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When Arthur Morrison (Jim Broadbent) is diagnosed with terminal cancer he has only a few weeks left to live. His son Blake (Colin Firth) travels to Yorkshire to stay with his mother Kim (Juliet Stevenson) in the village where he grew up. He visits his father at the hospital where he had spent so much time with his own patients as a GP. As his father's condition worsens, Morrison contemplates their shared experiences, the intimacies and the irritations of their relationship. After his father's death Morrison regrets the nature of their relationship and their failure to understand each other.

Review by Louise Keller:
Jim Broadbent is wonderful in this screen adaptation of Blake Morrison's memoir about the life and times of his father to whom he pays tribute. He plays the father who could talk his way in and out of anything, seeming to be infallible, invincible and immortal. Colin Firth too, has great presence as the troubled son coming to terms with the love/hate relationship he had with his larger-than-life father. Grief, however, is difficult to portray without being morbid, and despite valiant efforts to follow in the footsteps of Big Fish, which swept us away with uplifting reminiscences and amusing anecdotes, this drama struggles to find its equilibrium.

The eyes through which we meet Jim Broadbent's gregarious Arthur change. Firstly they are the eyes of a youngster, who in part is fascinated by his extraverted father who everybody apparently loves. There's the mystery of his relationship with the ebullient Auntie Beaty (Sarah Lancashire) and the curiosity it causes for a lifetime. Embarrassment is coupled with resentment as Arthur pushes Blake out of his comfort zone and makes his adolescence a confronting one. He calls him 'fathead', makes his introductions to girls rather obvious and makes him feel clumsy. But there are joyous moments too, like the time he learns to drive by the sea. But throughout his younger days, we get a sense that Blake is an overtly serious child and a totally different personality to his fun-loving father. He is more empathetic with his badly done mother (Juliet Stevenson), who watches on the sidelines as Arthur plays Galahad to not only Beattie but a bevy of attractive females. The undercurrent throughout is of feelings of inferiority and disappointment - from both points of view, and when Firth's Blake is confronted by a terminally ill parent, he understandably goes through tempestuous emotions.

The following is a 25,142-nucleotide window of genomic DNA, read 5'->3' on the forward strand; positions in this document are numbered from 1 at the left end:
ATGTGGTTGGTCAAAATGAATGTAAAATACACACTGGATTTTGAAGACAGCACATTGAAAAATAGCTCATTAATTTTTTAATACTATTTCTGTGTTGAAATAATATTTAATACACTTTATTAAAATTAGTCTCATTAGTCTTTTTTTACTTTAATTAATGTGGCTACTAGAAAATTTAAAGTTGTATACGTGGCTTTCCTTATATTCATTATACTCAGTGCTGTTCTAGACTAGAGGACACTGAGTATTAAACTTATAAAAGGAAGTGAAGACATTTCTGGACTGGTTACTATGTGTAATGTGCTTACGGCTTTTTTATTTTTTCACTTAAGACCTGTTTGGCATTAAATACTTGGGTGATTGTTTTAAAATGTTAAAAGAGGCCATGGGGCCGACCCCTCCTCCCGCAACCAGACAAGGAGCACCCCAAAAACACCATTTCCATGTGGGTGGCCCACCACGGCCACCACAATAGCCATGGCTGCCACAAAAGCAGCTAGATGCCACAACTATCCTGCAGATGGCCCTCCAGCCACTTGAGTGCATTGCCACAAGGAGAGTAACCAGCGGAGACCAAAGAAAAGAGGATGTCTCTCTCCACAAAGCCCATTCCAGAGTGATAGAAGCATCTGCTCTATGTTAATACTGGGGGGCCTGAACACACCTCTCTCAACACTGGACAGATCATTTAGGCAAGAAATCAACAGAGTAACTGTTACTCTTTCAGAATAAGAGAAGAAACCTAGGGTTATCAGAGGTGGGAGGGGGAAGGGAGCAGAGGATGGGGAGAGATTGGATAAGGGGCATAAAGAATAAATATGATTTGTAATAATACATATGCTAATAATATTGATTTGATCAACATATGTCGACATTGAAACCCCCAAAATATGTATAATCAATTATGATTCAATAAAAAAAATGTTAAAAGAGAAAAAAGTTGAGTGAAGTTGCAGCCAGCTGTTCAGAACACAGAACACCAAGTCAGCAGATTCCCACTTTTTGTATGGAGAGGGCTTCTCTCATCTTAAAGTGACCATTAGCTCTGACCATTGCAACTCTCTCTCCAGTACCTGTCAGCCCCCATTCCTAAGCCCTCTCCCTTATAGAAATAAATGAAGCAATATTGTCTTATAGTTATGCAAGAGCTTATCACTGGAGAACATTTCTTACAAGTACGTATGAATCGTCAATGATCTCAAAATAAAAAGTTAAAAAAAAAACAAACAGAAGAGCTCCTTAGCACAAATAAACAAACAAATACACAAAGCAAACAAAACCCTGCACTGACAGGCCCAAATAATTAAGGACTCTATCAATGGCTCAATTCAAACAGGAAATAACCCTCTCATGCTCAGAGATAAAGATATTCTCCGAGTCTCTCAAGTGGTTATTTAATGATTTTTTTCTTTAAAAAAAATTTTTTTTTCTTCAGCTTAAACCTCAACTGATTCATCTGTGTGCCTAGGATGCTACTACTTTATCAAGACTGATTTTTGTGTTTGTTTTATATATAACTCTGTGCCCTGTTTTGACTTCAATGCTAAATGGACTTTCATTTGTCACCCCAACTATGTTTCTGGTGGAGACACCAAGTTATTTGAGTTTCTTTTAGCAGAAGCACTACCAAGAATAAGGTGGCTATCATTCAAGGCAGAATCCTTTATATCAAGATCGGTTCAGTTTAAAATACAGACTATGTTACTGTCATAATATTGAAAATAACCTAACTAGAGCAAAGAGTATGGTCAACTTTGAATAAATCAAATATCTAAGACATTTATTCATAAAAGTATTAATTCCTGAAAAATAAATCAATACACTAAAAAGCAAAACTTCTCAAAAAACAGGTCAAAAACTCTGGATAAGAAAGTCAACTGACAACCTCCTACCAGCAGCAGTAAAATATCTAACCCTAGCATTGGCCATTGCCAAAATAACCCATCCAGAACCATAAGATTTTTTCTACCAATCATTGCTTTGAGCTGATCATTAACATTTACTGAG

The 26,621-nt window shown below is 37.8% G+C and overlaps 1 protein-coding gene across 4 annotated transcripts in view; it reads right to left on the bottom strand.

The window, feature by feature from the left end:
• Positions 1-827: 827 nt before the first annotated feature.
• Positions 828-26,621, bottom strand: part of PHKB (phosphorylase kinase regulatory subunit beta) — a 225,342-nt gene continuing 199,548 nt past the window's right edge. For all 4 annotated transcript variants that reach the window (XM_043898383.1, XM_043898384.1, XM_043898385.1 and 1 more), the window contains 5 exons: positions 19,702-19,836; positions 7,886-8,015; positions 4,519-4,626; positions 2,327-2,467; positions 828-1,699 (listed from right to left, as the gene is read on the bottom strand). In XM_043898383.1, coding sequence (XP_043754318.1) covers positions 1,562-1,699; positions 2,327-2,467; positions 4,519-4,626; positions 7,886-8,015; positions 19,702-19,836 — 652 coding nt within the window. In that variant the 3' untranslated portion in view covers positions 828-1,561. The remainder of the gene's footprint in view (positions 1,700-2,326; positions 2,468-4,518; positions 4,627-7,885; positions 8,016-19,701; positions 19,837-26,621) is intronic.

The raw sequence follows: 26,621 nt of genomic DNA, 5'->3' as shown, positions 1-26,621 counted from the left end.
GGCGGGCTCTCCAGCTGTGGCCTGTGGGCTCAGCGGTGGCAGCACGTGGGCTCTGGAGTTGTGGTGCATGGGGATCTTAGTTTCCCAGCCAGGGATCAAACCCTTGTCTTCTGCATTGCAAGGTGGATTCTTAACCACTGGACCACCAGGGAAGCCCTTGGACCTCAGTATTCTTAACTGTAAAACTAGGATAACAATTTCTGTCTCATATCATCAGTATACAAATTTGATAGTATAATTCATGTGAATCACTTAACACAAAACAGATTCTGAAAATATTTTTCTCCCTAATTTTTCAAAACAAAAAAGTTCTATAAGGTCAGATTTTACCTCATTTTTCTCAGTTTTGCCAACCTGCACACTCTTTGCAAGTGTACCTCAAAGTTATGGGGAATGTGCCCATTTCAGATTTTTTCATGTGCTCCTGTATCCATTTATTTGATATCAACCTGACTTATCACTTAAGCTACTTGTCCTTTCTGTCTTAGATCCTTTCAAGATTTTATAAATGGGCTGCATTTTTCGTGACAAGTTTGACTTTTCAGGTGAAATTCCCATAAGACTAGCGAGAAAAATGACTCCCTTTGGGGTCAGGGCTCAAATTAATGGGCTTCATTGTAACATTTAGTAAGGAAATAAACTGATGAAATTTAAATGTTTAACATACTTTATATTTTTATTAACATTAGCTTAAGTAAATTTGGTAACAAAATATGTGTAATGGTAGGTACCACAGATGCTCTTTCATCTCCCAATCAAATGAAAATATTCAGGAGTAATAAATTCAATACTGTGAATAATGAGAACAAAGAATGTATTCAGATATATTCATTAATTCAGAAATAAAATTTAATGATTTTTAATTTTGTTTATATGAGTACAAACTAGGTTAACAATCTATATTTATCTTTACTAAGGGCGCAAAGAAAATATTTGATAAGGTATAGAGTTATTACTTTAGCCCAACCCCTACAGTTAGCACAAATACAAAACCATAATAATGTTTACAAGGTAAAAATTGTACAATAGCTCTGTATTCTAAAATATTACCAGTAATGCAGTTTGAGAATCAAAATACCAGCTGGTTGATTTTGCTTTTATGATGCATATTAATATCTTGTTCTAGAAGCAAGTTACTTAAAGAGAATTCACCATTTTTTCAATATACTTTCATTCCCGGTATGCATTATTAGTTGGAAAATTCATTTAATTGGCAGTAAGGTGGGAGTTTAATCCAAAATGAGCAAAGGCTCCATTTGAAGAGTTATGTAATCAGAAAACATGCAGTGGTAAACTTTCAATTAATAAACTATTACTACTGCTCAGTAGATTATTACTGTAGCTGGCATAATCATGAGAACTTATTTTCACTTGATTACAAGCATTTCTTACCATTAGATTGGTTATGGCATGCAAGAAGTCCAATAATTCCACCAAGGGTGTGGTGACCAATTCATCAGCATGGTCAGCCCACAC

Director Anand Tucker handles the subject matter with respect and effectively makes use of mirrors to convey two personas for Blake. It is for us to assume what they are, although we can safely assume they comprise the man that Blake has become today as well as the child of yesterday. Parts of the film work better than others - the scenes in which Blake and his mother have to deal with the harsh facts of illness are pretty difficult to watch. The English countryside of West Sussex and Derbyshire are beautifully picturesque, and it is an engaging, if somewhat melancholy journey as we venture with Blake into the recollections of his past.

Review by Andrew L. Urban:
Blake Morrison's pain is invasive and all-embracing as recounted in his book and repeated in this adaptation, which is a wake and a weep for a father lost to male failures of communication. Told through fragments of memories juxtaposed with the decaying days of Arthur Morrison's (Jim Broadbent) life, the film captures the pain and the frustration and offers the audience nothing else. It may well serve as comfort to men in a similar position, who perhaps should have it prescribed as therapy. For the rest of us, it's a claustrophobic experience in which we spend half the time admiring the acting and the other half wishing it would be over.

With an inordinate amount of the film visualised through reflections in mirrors and other glass, our attention starts to gravitate to those shots as a distraction, exploring the placing of the mirrors or the nature of the reflection. This isn't a good thing. It undermines the validity of the topic and the sincerity of the cast.

Jim Broadbent does a marvellous job in both technique and artistry, and Colin Firth comes close to throwing off that mostly silent interior persona that haunts his roles, as he struggles with the results of a childhood under the shadow of a father who couldn't quite make the connection a father should. The irony is like a roaring waterfall: Arthur can talk his way in and out of anything, except his son's heart.

But it's up to young actor Matthew Beard to bear the full brunt of that incomplete fathering as the teenage Blake, internalising the pain, agonising over his sense of guilt and outrage about his father, getting himself totally mucked up in the process. The grown up Blake is scarred and damaged as a result. The grey subject matter is emphasised by Barrington Pheloung's score, peppered with redundant, sombre, soul crunching cues.

I would feel more positive towards the film if I had gained some new insight or understanding about father/son relationships. The final, bitter tears of Arthur's son are testament to the yearning for something these men never had. That much I understand; it's just not enough.

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(UK, 2007)

CAST: Jim Broadbent, Colin Firth, Juliet Stevenson, Gina McKee, Sarah Lancashire, Elaine Cassidy, Claire Skinner, Matthew Beard, Bradley Johnson, Tom Butcher, Tara Berwin

PRODUCER: Elizabeth Karlsen, Stephen Woolley

DIRECTOR: Anand Tucker

SCRIPT: David Nicholls (book by Blake Morrison)


EDITOR: Trevor Waite

MUSIC: Barrington Pheloung


RUNNING TIME: 92 minutes



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